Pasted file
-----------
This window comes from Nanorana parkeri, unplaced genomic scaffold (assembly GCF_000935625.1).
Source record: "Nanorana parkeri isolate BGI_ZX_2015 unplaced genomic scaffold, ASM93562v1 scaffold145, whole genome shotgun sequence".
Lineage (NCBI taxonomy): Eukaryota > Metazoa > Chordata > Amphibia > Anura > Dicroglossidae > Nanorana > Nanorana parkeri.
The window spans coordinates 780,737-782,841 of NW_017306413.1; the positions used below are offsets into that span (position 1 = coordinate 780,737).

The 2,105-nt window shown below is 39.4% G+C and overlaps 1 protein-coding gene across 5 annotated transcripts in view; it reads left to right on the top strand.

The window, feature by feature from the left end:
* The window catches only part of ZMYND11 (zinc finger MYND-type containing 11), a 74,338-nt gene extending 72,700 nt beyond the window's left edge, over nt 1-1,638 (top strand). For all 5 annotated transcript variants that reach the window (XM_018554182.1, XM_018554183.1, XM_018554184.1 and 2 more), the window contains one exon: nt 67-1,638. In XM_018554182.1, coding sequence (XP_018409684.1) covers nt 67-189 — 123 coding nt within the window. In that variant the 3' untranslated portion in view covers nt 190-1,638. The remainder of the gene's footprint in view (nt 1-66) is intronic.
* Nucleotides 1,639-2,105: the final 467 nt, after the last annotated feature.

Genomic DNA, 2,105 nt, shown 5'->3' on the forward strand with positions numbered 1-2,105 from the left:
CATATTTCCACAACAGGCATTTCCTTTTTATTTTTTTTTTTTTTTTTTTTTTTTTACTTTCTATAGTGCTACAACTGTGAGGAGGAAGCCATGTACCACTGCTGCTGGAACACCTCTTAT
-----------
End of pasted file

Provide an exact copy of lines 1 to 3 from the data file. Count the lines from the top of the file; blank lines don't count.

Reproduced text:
This window comes from Nanorana parkeri, unplaced genomic scaffold (assembly GCF_000935625.1).
Source record: "Nanorana parkeri isolate BGI_ZX_2015 unplaced genomic scaffold, ASM93562v1 scaffold145, whole genome shotgun sequence".
Lineage (NCBI taxonomy): Eukaryota > Metazoa > Chordata > Amphibia > Anura > Dicroglossidae > Nanorana > Nanorana parkeri.